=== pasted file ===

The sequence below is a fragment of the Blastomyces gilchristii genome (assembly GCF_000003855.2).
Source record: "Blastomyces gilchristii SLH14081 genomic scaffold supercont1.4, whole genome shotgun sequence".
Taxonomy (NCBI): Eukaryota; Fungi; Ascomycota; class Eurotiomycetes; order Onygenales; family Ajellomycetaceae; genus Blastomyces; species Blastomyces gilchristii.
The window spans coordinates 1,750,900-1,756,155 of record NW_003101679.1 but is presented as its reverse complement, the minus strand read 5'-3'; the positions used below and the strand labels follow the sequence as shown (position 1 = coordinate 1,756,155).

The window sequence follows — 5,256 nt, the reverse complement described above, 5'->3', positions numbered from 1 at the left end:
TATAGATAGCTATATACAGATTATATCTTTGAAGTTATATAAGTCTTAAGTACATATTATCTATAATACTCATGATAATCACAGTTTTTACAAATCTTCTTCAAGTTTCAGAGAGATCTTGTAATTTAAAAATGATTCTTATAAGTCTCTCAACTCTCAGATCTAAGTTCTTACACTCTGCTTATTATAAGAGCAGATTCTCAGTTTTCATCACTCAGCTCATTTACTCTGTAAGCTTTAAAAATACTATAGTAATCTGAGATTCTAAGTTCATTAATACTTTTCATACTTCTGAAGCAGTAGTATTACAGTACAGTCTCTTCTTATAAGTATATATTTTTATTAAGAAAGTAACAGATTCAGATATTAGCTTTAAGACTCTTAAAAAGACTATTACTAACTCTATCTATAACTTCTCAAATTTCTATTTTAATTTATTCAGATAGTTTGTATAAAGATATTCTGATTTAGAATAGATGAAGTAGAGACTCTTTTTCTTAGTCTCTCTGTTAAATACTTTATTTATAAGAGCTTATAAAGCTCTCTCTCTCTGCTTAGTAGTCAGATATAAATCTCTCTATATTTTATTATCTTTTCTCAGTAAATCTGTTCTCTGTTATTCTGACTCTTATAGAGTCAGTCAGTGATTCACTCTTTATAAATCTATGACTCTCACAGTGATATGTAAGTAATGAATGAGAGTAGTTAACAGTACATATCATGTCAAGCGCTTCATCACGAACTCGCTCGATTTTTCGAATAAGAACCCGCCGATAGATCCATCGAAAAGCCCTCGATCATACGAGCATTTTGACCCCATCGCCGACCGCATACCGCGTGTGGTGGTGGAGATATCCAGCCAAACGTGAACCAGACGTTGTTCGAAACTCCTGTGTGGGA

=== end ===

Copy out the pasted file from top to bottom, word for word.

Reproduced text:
The sequence below is a fragment of the Blastomyces gilchristii genome (assembly GCF_000003855.2).
Source record: "Blastomyces gilchristii SLH14081 genomic scaffold supercont1.4, whole genome shotgun sequence".
Taxonomy (NCBI): Eukaryota; Fungi; Ascomycota; class Eurotiomycetes; order Onygenales; family Ajellomycetaceae; genus Blastomyces; species Blastomyces gilchristii.
The window spans coordinates 1,750,900-1,756,155 of record NW_003101679.1 but is presented as its reverse complement, the minus strand read 5'-3'; the positions used below and the strand labels follow the sequence as shown (position 1 = coordinate 1,756,155).

The window sequence follows — 5,256 nt, the reverse complement described above, 5'->3', positions numbered from 1 at the left end:
TATAGATAGCTATATACAGATTATATCTTTGAAGTTATATAAGTCTTAAGTACATATTATCTATAATACTCATGATAATCACAGTTTTTACAAATCTTCTTCAAGTTTCAGAGAGATCTTGTAATTTAAAAATGATTCTTATAAGTCTCTCAACTCTCAGATCTAAGTTCTTACACTCTGCTTATTATAAGAGCAGATTCTCAGTTTTCATCACTCAGCTCATTTACTCTGTAAGCTTTAAAAATACTATAGTAATCTGAGATTCTAAGTTCATTAATACTTTTCATACTTCTGAAGCAGTAGTATTACAGTACAGTCTCTTCTTATAAGTATATATTTTTATTAAGAAAGTAACAGATTCAGATATTAGCTTTAAGACTCTTAAAAAGACTATTACTAACTCTATCTATAACTTCTCAAATTTCTATTTTAATTTATTCAGATAGTTTGTATAAAGATATTCTGATTTAGAATAGATGAAGTAGAGACTCTTTTTCTTAGTCTCTCTGTTAAATACTTTATTTATAAGAGCTTATAAAGCTCTCTCTCTCTGCTTAGTAGTCAGATATAAATCTCTCTATATTTTATTATCTTTTCTCAGTAAATCTGTTCTCTGTTATTCTGACTCTTATAGAGTCAGTCAGTGATTCACTCTTTATAAATCTATGACTCTCACAGTGATATGTAAGTAATGAATGAGAGTAGTTAACAGTACATATCATGTCAAGCGCTTCATCACGAACTCGCTCGATTTTTCGAATAAGAACCCGCCGATAGATCCATCGAAAAGCCCTCGATCATACGAGCATTTTGACCCCATCGCCGACCGCATACCGCGTGTGGTGGTGGAGATATCCAGCCAAACGTGAACCAGACGTTGTTCGAAACTCCTGTGTGGGA